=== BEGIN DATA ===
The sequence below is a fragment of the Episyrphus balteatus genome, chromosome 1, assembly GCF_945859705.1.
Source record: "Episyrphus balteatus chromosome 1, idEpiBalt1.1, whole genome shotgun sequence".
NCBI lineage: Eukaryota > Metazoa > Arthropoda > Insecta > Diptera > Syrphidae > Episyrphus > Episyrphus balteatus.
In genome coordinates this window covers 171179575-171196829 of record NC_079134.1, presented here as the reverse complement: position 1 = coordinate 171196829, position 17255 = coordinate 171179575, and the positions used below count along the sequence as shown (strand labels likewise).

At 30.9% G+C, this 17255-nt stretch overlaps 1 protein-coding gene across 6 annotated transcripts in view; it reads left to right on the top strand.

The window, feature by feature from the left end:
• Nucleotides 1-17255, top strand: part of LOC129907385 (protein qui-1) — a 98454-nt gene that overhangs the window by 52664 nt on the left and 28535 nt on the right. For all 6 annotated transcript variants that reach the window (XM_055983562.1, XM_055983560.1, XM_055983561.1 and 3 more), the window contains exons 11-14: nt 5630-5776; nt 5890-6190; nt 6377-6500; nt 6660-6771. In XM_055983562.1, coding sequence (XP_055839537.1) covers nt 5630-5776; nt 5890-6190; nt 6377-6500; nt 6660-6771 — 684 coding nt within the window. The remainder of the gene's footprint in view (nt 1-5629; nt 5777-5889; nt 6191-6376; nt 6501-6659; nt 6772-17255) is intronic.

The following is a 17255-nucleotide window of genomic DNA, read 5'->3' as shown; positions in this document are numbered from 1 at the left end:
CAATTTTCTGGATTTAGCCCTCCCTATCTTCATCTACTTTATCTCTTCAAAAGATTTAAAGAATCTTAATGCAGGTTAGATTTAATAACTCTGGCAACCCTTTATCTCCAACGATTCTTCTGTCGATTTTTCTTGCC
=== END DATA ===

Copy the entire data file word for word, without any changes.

The sequence below is a fragment of the Episyrphus balteatus genome, chromosome 1, assembly GCF_945859705.1.
Source record: "Episyrphus balteatus chromosome 1, idEpiBalt1.1, whole genome shotgun sequence".
NCBI lineage: Eukaryota > Metazoa > Arthropoda > Insecta > Diptera > Syrphidae > Episyrphus > Episyrphus balteatus.
In genome coordinates this window covers 171179575-171196829 of record NC_079134.1, presented here as the reverse complement: position 1 = coordinate 171196829, position 17255 = coordinate 171179575, and the positions used below count along the sequence as shown (strand labels likewise).

At 30.9% G+C, this 17255-nt stretch overlaps 1 protein-coding gene across 6 annotated transcripts in view; it reads left to right on the top strand.

The window, feature by feature from the left end:
• Nucleotides 1-17255, top strand: part of LOC129907385 (protein qui-1) — a 98454-nt gene that overhangs the window by 52664 nt on the left and 28535 nt on the right. For all 6 annotated transcript variants that reach the window (XM_055983562.1, XM_055983560.1, XM_055983561.1 and 3 more), the window contains exons 11-14: nt 5630-5776; nt 5890-6190; nt 6377-6500; nt 6660-6771. In XM_055983562.1, coding sequence (XP_055839537.1) covers nt 5630-5776; nt 5890-6190; nt 6377-6500; nt 6660-6771 — 684 coding nt within the window. The remainder of the gene's footprint in view (nt 1-5629; nt 5777-5889; nt 6191-6376; nt 6501-6659; nt 6772-17255) is intronic.

The following is a 17255-nucleotide window of genomic DNA, read 5'->3' as shown; positions in this document are numbered from 1 at the left end:
CAATTTTCTGGATTTAGCCCTCCCTATCTTCATCTACTTTATCTCTTCAAAAGATTTAAAGAATCTTAATGCAGGTTAGATTTAATAACTCTGGCAACCCTTTATCTCCAACGATTCTTCTGTCGATTTTTCTTGCC